Death or injury to marine species following capture in shark control programs on ocean beaches - key threatening process listing
NSW Scientific Committee - final determination
The Scientific Committee, established by the Threatened Species Conservation Act, has made a Final Determination to list the Death or injury to marine species following capture in shark control programs on ocean beaches as a KEY THREATENING PROCESS in Schedule 3 of the Act. Listing of key threatening processes is provided for by Part 2 of the Act.
The Scientific Committee has noted the preliminary recommendation made by the Fisheries Scientific Committee established under Part 7A of the Fisheries Management Act 1994 to list "The Shark Meshing Program in New South Wales waters" as a Key Threatening Process. This recommendation states that the endangered species, the Grey Nurse Shark (Charcharias taurus) and the vulnerable species, the Great White Shark (Charcharodon charcharias), are adversely affected by shark meshing programs.
The Scientific Committee has found that:
1. Shark control programs are designed to intercept and kill sharks near beaches thereby reducing the populations of potentially dangerous sharks. It is believed that these programs will reduce the likelihood of a shark attack. Three species of shark have been identified as most likely to be responsible for attacks in inshore continental waters, namely the Great White Shark Carcharodon carcharias, the Bull Shark Carcharhinus leucas and the Tiger Shark Galeocerdo cuvier (Last and Stevens 1994).
2. In NSW, shark control programs currently comprise beach meshing with nets at 49 beaches between Newcastle and Wollongong (Krogh and Reid 1996). The use of baited drumlines is not used as a shark control measure off NSW beaches. The mesh nets are not intended to act as a complete barrier to sharks. Beach meshing programs in NSW waters are operated as a 'pulse fishing operation', with nets set for approximately six months of the year between September and April.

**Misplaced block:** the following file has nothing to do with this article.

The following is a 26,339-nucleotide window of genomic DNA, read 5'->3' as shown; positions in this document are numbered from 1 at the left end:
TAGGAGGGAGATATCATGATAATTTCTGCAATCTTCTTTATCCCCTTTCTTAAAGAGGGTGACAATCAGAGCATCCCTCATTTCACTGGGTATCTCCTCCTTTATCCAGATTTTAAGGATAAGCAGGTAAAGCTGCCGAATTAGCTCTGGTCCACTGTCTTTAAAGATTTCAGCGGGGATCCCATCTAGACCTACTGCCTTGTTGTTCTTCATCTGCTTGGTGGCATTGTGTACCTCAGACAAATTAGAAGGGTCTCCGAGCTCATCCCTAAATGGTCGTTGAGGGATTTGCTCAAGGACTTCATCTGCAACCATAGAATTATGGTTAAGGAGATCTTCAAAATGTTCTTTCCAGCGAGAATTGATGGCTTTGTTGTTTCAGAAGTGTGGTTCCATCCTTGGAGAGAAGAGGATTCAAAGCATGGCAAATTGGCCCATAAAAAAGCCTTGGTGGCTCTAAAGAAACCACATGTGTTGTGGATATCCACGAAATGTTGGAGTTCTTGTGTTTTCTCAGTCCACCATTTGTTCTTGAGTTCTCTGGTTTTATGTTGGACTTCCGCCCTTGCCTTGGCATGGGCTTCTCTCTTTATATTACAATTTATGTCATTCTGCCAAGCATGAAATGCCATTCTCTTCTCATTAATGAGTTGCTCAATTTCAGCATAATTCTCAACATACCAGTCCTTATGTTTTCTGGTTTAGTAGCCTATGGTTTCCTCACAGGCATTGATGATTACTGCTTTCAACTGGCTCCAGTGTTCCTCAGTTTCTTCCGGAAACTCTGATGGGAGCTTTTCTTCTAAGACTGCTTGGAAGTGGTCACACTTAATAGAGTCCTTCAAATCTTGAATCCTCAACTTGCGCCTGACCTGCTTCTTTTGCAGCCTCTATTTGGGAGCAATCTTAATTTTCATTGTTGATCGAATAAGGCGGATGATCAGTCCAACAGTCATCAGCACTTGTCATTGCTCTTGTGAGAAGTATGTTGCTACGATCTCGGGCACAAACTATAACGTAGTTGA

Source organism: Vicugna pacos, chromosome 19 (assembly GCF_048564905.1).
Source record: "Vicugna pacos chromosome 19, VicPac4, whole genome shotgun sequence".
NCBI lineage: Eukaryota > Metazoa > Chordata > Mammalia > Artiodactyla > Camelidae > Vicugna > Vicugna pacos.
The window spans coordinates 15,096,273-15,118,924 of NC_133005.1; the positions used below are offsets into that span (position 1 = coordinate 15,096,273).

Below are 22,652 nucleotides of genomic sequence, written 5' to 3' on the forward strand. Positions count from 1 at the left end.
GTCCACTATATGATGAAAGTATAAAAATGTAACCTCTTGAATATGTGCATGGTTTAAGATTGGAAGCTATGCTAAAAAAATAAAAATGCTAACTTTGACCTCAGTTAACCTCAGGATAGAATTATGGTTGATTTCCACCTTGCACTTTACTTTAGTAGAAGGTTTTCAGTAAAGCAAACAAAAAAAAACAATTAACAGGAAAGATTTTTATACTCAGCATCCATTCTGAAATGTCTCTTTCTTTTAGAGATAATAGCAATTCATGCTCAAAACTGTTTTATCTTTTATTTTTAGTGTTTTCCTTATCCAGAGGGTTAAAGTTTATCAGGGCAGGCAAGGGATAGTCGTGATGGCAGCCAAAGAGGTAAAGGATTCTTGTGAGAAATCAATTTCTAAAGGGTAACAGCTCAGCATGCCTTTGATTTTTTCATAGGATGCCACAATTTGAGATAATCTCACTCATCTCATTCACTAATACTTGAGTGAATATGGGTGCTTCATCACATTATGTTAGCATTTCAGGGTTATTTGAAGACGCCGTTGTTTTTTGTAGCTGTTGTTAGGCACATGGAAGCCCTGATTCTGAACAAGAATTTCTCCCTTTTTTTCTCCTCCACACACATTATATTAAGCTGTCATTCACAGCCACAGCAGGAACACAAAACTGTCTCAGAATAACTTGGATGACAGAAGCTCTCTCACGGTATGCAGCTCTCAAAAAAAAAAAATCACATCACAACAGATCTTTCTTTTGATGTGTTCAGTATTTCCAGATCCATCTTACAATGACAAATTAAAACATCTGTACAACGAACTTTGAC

3. Implementation of shark control programs on ocean beaches results in the bycatch of a wide variety of non-target marine species, including the following threatened species:
|Arctocephalus pusillus doriferus
The NSW population of the Dugong is considered to be the result of temporary movements of individuals from the Moreton Bay population or the Harvey Bay populations (Smith 2001). Recent declines in both these populations (Marsh et al. 2002) place them at risk from any additional sources of mortality in NSW. Similarly, the collapse of the eastern Australian population of the Loggerhead Turtle over the last 20 years (Cogger 2000) has led to the species listed as endangered at both the Commonwealth and State levels. Death of Loggerhead Turtles in shark meshing programs has been established for NSW waters and would add to the factors causing the decline of this species.
4. In view of the above the Scientific Committee is of the opinion that the Death or injury to marine species following capture in shark control programs on ocean beaches adversely affects two or more threatened species.
Associate Professor Paul Adam
Proposed Gazettal date: 05/12/03
Exhibition period: 05/12/03 - 06/02/04
Cogger HG (2001) 'The Status of Marine Reptiles in New South Wales.' Unpublished Report to NSW Scientific Committee. Sydney. NSW National Parks and Wildlife Service, Hurstville NSW.
Krogh M, Reid D (1996) Bycatch in the protective shark meshing programme off south-eastern New South Wales, Australia. Biological Conservation 77, 219-226.
Last PR, Stevens JD (1994) 'Sharks and Rays of Australia.' (CSIRO: Melbourne)
Marsh H, Penrose H, Eros C, Hugues J (2002) 'Dugong Status Reports and Action Plans for Countries and Territories.' UNEP Early Warning and Assessment Report Series. UNEP/DEWA/RS.02-1. Retrieved 20 June, 2003 from www.tesag.jcu.edu.au/dugong/doc/dugongactplan.pdf
Smith P (2001) 'Review of the Conservation Status of Marine Mammal Species in NSW.' Report to NSW Scientific Committee. NSW National Parks and Wildlife Service, Hurstville NSW.
Page last updated: 28 February 2011